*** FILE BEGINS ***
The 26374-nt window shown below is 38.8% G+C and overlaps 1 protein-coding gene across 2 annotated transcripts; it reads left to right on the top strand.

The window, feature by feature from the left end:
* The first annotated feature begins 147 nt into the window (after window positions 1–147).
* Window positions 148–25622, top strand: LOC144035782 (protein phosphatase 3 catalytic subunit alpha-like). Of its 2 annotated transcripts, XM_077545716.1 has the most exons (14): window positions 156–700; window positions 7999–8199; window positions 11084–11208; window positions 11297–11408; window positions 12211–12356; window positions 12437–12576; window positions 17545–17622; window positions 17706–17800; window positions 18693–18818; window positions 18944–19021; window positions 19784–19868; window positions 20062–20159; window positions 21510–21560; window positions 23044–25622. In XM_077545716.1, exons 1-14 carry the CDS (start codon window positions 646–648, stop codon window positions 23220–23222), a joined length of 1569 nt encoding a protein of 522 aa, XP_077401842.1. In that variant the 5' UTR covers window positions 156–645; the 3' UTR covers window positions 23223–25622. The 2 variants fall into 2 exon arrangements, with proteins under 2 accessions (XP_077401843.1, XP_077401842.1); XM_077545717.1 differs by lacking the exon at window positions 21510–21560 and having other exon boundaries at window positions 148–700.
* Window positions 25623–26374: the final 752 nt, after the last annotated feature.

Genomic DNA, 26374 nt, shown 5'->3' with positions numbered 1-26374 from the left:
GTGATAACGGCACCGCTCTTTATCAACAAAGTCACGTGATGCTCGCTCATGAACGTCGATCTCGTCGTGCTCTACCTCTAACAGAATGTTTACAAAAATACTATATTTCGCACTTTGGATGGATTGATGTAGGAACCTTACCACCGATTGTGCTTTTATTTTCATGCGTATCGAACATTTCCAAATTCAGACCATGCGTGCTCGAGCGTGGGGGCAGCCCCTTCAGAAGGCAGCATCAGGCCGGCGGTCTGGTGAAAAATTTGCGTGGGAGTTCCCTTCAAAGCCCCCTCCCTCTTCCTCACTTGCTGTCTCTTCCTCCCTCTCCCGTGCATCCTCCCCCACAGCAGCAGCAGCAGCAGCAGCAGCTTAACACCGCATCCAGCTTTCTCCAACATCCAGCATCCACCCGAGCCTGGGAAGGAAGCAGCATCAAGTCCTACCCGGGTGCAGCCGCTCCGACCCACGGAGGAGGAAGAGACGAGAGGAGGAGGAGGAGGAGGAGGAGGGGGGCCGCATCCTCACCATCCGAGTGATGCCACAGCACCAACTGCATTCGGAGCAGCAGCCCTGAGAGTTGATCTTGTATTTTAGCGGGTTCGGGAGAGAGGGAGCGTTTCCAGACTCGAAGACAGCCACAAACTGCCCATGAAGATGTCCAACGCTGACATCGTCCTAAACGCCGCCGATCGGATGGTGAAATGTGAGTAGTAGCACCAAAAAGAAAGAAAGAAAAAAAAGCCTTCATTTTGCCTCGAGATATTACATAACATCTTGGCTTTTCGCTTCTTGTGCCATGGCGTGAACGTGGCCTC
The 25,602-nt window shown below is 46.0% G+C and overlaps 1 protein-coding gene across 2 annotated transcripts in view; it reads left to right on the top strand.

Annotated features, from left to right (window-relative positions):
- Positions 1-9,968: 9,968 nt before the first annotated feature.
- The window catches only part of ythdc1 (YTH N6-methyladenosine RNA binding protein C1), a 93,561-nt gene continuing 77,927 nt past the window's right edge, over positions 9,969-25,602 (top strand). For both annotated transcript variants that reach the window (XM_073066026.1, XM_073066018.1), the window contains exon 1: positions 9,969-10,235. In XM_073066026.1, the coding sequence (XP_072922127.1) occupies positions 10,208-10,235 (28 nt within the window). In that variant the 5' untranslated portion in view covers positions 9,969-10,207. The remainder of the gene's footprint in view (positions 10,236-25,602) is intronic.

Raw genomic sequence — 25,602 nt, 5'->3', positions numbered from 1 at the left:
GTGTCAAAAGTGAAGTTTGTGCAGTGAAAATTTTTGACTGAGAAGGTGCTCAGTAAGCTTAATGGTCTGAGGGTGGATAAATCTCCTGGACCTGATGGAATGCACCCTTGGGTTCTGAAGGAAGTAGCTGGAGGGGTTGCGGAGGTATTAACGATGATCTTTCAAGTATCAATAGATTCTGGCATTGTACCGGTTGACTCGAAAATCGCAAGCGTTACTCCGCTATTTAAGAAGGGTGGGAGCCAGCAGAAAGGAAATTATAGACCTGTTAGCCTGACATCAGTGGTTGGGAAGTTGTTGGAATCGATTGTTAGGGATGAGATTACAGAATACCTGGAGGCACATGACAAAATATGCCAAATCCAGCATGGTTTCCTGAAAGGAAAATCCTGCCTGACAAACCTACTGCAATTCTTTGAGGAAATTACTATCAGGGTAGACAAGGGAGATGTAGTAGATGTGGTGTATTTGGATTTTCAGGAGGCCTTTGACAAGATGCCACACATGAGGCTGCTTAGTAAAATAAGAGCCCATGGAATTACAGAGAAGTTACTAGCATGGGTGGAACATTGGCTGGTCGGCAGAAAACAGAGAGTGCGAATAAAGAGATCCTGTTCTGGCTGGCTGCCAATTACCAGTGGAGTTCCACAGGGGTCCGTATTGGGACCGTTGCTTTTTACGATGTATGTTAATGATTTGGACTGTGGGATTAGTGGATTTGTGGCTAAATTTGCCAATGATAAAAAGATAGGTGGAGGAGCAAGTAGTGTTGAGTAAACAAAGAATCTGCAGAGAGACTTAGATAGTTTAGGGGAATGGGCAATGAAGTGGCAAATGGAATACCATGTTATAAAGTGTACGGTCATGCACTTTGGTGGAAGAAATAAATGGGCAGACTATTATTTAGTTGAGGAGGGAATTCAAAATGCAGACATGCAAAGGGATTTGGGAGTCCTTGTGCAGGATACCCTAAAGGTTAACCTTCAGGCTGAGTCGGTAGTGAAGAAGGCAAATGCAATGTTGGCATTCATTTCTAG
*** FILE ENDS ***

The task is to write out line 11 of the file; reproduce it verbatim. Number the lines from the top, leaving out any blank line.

- The window catches only part of ythdc1 (YTH N6-methyladenosine RNA binding protein C1), a 93,561-nt gene continuing 77,927 nt past the window's right edge, over positions 9,969-25,602 (top strand). For both annotated transcript variants that reach the window (XM_073066026.1, XM_073066018.1), the window contains exon 1: positions 9,969-10,235. In XM_073066026.1, the coding sequence (XP_072922127.1) occupies positions 10,208-10,235 (28 nt within the window). In that variant the 5' untranslated portion in view covers positions 9,969-10,207. The remainder of the gene's footprint in view (positions 10,236-25,602) is intronic.